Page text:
Last week I wrote an article called Post War Baseball Card Superlatives. I said that the best looking three year run of post-war baseball cards was 1950, 1951, and 1952 Bowman.
I think 1952, 1953, and 1954 Topps is the runner up for comparison’s sake, but 1954 Topps sets the run back too far to me. If this were a two-year run, 1950-1951 Bowman against 1952-1953 Topps would be quite a competition.
Back to the main topic. While I believe the 1950-1952 Bowman run is the best-looking, there are a few other reasons to be a fan of this era of post-war cards. But first, some basic background.
The 1950 Bowman set has 252 cards without having any pesky high numbers; the first 72 cards are considered slightly tougher though. It was a trendsetter using colorful prints and putting managers on cards. The set features Ted Williams and Jackie Robinson. There are also approximately 50k PSA graded 1950 Bowman cards in the population.
The 1951 Bowman set had more cards, 324, and the cards had larger dimensions. There are nearly 91k PSA graded cards in the 1951 Bowman population report, and the set features Willie Mays and Mickey Mantle’s rookie cards.
The 1952 Bowman set is nostalgic but often overlooked since the cards are very similar in look to the 1951 Bowmans. The high numbers (cards 217-252) are tough, and I feel the facsimile autographs are really cool. Nearly 70k PSA graded 1952 Bowmans exist today.
And now, to the list of 5 reasons to collect the 1950-1952 Bowman Baseball sets.
The full hand-painted reproductions of black and white photos inside the white borders are just incredible. These sets are real works of art and are incredible to display. The 1952 Bowman Stan Musial is considered one of the best looking cards of all-time.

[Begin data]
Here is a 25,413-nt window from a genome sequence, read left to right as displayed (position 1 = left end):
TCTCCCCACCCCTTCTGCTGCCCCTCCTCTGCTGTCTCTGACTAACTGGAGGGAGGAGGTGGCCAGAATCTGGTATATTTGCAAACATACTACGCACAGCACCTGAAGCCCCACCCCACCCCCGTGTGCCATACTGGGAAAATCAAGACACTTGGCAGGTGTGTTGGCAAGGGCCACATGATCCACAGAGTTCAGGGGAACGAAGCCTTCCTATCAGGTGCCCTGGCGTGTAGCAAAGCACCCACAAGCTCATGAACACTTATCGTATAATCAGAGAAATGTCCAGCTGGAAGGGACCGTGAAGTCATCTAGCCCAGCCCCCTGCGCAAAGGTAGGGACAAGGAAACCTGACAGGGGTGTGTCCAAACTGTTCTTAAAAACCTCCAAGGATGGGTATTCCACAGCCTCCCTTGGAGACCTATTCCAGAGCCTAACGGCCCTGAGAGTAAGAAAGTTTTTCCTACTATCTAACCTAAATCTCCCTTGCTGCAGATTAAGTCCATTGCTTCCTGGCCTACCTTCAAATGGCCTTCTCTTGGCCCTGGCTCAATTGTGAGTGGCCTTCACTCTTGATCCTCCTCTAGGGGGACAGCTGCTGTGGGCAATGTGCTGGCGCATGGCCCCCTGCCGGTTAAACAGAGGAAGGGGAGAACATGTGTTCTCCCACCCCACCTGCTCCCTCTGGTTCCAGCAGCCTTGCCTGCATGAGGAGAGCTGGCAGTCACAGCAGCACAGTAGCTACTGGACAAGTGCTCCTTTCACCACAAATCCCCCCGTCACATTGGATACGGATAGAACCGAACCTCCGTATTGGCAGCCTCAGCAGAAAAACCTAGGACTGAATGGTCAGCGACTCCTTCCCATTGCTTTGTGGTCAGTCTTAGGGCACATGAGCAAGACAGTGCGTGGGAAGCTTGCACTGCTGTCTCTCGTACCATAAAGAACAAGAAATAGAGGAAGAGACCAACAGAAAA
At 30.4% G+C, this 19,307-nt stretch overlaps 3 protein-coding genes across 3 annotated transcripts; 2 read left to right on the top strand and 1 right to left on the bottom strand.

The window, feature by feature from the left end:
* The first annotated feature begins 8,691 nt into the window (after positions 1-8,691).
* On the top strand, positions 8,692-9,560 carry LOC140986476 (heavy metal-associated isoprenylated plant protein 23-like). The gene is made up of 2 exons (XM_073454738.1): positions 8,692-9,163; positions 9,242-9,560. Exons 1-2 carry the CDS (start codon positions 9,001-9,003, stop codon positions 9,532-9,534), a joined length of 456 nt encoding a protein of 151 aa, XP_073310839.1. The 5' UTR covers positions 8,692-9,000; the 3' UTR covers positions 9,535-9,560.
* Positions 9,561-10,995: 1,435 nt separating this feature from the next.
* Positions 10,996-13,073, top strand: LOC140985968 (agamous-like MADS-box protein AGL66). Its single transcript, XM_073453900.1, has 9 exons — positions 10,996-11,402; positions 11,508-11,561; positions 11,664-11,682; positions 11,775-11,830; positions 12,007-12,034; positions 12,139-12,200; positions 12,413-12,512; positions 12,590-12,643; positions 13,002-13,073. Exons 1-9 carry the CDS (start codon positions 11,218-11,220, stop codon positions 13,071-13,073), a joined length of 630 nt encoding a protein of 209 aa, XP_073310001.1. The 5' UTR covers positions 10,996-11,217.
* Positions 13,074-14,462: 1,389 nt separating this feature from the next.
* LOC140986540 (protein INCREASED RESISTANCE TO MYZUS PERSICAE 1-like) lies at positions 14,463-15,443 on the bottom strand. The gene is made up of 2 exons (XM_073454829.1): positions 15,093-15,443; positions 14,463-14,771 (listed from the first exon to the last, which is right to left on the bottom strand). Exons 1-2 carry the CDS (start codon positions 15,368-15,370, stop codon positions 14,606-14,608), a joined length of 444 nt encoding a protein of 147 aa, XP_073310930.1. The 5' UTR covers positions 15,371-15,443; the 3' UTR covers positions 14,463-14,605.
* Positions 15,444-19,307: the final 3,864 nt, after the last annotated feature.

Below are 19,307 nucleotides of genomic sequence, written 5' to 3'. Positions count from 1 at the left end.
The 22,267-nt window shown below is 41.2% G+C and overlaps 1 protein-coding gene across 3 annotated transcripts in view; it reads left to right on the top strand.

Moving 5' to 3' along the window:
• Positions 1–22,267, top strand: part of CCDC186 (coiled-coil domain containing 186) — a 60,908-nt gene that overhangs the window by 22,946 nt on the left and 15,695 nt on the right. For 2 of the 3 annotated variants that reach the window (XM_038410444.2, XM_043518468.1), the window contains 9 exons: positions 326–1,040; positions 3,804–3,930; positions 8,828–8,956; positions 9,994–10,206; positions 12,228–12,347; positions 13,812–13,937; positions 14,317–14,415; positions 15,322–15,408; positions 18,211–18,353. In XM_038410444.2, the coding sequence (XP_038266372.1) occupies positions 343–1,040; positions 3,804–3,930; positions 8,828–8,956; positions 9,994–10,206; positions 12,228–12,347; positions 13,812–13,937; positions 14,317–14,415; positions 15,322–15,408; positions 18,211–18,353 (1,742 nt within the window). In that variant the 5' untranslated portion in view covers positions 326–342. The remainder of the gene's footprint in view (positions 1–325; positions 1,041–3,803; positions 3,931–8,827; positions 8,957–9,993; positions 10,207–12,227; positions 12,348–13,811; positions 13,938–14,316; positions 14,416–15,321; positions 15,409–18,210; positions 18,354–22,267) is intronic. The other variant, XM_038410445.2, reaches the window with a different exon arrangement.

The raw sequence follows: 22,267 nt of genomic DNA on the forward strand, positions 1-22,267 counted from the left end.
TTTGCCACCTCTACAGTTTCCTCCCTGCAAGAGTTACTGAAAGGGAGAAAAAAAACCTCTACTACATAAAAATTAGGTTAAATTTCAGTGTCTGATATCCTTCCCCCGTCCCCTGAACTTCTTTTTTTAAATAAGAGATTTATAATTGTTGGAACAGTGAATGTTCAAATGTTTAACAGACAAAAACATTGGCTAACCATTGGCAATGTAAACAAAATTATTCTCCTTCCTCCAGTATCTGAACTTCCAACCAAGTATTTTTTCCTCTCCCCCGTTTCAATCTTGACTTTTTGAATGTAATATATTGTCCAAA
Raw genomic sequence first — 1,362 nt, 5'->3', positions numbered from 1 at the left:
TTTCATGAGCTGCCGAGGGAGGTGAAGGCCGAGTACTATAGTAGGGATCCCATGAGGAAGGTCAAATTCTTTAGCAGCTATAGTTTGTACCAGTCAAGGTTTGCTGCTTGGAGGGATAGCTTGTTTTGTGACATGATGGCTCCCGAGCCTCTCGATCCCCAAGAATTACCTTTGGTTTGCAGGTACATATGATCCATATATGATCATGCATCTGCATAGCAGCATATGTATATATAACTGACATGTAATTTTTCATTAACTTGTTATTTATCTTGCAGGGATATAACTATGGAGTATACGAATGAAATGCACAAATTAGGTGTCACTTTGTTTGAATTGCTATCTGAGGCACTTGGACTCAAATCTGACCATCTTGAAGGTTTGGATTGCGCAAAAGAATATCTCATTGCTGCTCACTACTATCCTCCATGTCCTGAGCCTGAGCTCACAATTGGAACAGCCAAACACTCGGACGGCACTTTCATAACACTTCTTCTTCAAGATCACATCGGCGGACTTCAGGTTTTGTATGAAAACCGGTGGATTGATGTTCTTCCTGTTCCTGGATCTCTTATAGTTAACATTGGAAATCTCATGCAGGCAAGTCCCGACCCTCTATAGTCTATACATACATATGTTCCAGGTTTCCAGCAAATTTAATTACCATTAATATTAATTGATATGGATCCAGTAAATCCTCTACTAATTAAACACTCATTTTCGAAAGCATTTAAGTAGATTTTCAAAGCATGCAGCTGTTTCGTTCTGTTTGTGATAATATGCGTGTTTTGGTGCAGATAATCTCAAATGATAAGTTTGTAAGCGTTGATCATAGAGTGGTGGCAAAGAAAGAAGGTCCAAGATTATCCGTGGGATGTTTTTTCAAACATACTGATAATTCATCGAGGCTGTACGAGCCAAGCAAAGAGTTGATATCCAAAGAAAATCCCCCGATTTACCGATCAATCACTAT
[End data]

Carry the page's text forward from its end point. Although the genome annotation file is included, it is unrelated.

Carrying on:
2. Star Power
The 1950 Bowman set features Ted Williams and Jackie Robinson. The 1951 set features Mickey Mantle and Willie Mays. And the 1952 set, while challenging to compete with its 1951 predecessor, still has an incredible Mickey Mantle, the Musial mentioned above, and an endless string of high-end stars.
The colorful prints in 1950 and 1951 certainly influenced the iconic 1952 Topps set. The sets also featured managers for the first time, had interesting write-ups on the backs, and set the tone with larger set sizes.
The set side and quantity made means you can still get your hands on these sets. Additionally, while high-end vintage has undoubtedly exploded in price, mid-grade cards from this era (think PSA 4-6) have incredible eye appeal. These sets also aren’t as massive an undertaking as the 407 cards required to complete a 1952 Topps basic set or the 660 needed for a 1973 Topps set.
5. Amazing First Cards (#1s)
The 1950 Bowman Mel Parnell is an excellent first card, 1951 Bowman had Whitey Ford leading off the set, and 1952 Bowman featured the legendary Yogi Berra on card #1.
Do you collect these sets? What are your favorite cards from this early Bowman run? Let me know in the comments or over on Twitter.